The extensive bibliography of prisoner of war stories has been further strengthened by the publication of two riveting books written by members of the Monte San Martino Trust.
The books are Escaping With His Life, by Nicholas Young, the Trust’s chairman, and The British Partisan, a revised edition of Michael Ross’s account, with a postscript by his son, David Ross. Both books are published by Pen and Sword (2019).
Escaping With His Life describes the experiences of the author’s father, Leslie Young, who had, to put it mildly, a very full Second World War. After surviving the retreat from Dunkirk, Major Young, known to his fellow officers as “Porky”, volunteered for the Commandos and took part in their first major operation, the raid on the Lofoten Islands following Germany’s invasion of Norway. Subsequently, he fought in Tunisia, was captured and taken to Italy where he was imprisoned at PG49 Fontanellato.
Following the Armistice in September 1943 and the escape of Fontanellato’s 600 prisoners, with the cooperation of the camp’s pro-British Italian commandant, Leslie spent six months on the run in the Apennine mountains, helped by Italian country people who were risking their own lives to shelter him. Eventually he reached Allied lines but not before two of his helpers were killed.
Leslie returned to England but his war was not yet over. He signed up for the invasion of Europe and, despite being wounded, fought through to Germany.
Leslie, who died in 1986, rarely spoke about his adventures but, among his papers, tucked in a drawer, was found a tattered notebook, a diary of a sort. After a couple of years Nicholas delved into it and then embarked on years of research into his father’s experiences in so many different theatres of war.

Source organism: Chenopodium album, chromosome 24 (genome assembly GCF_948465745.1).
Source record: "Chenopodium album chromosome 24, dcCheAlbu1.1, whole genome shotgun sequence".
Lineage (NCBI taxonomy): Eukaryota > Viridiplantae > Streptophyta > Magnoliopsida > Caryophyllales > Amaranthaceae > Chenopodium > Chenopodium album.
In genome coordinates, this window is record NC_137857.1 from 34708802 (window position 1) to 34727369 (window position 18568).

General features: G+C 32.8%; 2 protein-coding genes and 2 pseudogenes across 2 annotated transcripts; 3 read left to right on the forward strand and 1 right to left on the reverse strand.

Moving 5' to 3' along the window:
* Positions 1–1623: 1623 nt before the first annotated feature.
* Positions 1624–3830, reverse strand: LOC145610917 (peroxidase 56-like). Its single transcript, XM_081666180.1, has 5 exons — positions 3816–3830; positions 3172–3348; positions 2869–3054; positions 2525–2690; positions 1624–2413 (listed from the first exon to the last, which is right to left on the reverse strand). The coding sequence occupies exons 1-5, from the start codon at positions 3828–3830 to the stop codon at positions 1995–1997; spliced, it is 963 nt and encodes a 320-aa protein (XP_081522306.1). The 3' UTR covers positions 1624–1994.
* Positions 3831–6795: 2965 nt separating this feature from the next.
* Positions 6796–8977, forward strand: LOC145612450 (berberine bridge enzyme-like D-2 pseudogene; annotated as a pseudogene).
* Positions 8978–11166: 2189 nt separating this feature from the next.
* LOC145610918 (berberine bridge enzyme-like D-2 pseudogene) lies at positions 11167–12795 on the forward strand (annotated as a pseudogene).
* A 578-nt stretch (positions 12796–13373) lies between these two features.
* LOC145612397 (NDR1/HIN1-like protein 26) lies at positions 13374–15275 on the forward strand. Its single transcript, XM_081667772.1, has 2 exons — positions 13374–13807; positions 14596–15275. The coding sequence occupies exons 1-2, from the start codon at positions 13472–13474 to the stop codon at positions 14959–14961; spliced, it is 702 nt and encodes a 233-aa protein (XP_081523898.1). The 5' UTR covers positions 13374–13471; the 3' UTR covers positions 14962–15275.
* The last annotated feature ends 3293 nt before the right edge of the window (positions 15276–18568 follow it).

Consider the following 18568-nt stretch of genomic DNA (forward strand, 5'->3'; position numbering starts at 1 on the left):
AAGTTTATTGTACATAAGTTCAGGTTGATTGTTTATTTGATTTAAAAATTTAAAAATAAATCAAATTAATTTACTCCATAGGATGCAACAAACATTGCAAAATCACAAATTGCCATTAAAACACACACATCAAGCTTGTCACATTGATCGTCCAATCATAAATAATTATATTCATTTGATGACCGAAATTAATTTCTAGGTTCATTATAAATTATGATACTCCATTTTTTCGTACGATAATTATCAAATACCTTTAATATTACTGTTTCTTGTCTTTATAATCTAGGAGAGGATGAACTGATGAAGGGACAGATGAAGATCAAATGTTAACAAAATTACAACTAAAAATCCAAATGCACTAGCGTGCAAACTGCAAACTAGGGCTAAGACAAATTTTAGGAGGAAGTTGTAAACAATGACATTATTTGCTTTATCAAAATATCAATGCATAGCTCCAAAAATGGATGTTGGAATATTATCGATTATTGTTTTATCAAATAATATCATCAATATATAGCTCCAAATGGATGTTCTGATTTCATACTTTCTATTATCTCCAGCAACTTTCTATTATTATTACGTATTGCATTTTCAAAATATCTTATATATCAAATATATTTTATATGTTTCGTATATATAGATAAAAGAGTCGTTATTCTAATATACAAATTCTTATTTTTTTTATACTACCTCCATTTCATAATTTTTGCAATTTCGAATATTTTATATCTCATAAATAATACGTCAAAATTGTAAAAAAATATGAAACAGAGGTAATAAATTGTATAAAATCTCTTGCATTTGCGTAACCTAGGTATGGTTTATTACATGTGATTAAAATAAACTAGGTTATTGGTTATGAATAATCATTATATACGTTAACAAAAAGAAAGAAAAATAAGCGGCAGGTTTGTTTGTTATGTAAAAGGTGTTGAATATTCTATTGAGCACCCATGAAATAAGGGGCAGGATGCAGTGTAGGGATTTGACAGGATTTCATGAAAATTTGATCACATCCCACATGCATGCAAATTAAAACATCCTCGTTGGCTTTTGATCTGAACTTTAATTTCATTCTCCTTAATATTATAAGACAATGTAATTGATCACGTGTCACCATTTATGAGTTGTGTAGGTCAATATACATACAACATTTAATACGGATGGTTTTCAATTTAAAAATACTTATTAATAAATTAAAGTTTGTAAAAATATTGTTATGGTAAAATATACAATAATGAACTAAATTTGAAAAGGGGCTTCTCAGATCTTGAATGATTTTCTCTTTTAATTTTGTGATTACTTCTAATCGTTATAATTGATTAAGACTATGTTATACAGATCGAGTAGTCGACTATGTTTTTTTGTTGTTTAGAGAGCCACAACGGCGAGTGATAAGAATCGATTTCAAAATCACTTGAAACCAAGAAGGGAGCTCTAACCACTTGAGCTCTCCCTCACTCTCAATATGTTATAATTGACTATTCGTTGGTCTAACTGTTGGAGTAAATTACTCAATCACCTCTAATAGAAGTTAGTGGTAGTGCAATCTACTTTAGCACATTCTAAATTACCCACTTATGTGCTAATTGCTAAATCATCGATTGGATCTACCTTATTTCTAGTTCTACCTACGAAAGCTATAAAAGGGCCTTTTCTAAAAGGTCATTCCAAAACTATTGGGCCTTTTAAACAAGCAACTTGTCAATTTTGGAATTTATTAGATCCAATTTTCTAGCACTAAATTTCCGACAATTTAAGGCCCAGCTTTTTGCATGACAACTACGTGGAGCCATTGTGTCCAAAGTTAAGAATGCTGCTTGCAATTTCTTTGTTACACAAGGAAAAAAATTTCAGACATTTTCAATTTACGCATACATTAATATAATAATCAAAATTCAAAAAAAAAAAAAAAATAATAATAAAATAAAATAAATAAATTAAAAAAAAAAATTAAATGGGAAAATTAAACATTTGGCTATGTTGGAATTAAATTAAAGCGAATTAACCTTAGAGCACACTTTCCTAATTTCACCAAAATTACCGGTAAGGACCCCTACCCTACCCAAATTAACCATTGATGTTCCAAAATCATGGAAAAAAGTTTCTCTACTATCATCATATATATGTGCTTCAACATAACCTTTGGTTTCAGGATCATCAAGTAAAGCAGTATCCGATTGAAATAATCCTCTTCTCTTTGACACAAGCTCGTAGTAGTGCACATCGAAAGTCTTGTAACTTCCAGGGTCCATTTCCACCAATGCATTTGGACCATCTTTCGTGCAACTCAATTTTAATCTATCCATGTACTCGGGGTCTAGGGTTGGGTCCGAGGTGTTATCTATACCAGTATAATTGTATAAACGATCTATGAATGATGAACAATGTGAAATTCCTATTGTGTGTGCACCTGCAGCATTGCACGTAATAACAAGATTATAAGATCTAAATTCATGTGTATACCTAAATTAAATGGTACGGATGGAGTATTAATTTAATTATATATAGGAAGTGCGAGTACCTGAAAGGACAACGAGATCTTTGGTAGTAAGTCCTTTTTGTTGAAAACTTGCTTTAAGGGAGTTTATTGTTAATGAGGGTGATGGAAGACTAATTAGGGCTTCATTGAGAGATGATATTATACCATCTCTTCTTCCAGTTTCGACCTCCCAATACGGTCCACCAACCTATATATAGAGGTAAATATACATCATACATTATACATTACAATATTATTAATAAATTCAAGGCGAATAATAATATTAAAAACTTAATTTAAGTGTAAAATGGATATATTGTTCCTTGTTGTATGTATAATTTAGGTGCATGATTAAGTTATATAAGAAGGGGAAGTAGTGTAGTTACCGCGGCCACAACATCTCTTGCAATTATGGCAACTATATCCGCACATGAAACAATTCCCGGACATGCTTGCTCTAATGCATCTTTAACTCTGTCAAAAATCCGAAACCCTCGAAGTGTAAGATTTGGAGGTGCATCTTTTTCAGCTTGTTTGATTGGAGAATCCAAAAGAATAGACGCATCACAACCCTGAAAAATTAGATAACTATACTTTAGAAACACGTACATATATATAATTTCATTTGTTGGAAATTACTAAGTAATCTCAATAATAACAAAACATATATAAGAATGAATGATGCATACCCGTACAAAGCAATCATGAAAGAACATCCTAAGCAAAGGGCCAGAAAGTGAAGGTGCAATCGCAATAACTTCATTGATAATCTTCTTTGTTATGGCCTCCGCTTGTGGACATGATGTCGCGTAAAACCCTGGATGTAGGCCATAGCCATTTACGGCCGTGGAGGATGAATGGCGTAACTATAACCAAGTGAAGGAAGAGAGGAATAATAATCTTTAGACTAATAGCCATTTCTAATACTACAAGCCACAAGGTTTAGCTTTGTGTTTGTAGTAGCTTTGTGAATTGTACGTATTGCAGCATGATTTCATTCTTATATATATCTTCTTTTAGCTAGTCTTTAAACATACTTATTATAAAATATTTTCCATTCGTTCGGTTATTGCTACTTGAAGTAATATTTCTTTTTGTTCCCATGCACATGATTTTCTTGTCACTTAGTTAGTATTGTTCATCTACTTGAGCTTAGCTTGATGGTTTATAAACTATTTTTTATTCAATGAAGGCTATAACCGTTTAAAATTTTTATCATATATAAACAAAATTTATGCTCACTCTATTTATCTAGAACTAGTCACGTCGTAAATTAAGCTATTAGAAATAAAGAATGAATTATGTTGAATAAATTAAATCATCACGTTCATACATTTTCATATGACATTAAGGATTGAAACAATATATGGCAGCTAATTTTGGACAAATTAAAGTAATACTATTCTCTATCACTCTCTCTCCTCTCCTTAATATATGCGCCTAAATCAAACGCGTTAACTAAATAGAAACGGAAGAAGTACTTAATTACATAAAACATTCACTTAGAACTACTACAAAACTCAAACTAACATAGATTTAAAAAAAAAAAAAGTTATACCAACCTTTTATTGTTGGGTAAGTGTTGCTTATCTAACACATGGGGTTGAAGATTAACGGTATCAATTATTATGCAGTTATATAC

The British Partisan covers some of the same ground in that Michael Ross was also a prisoner at Fontanellato. The book was first published in 1997 under the title From Liguria With Love, which alludes to the happy outcome of Michael’s adventures while on the run: he met and fell in love with Giovanna, the daughter of Beppe Porcheddu, a prominent anti-fascist, and married her after the war.
The updated edition includes a postscript by David Ross which explores the mysterious disappearance of Beppe in 1947, while arranging an exhibition of his artwork in Rome. The event was not mentioned in Michael’s original book, perhaps out of consideration for the feelings of the Porcheddu family.
Michael, who had been captured in north Africa, was in two other PoW camps in Italy before ending up at Fontanellato. He made the first escape attempted from there but was recaptured on the Swiss border and returned to Fontanellato, along with his fellow escaper, Jimmy Day. After the mass escape he fought against German forces in north Italy alongside Italian partisans who nearly executed him initially.
After the war and his marriage to Giovanna, he served in Korea, Hong Kong and Berlin before transferring to the diplomatic service and retiring in 1982. Michael, who died in 2012, was a stalwart member of the Monte San Martino Trust, as his son, David.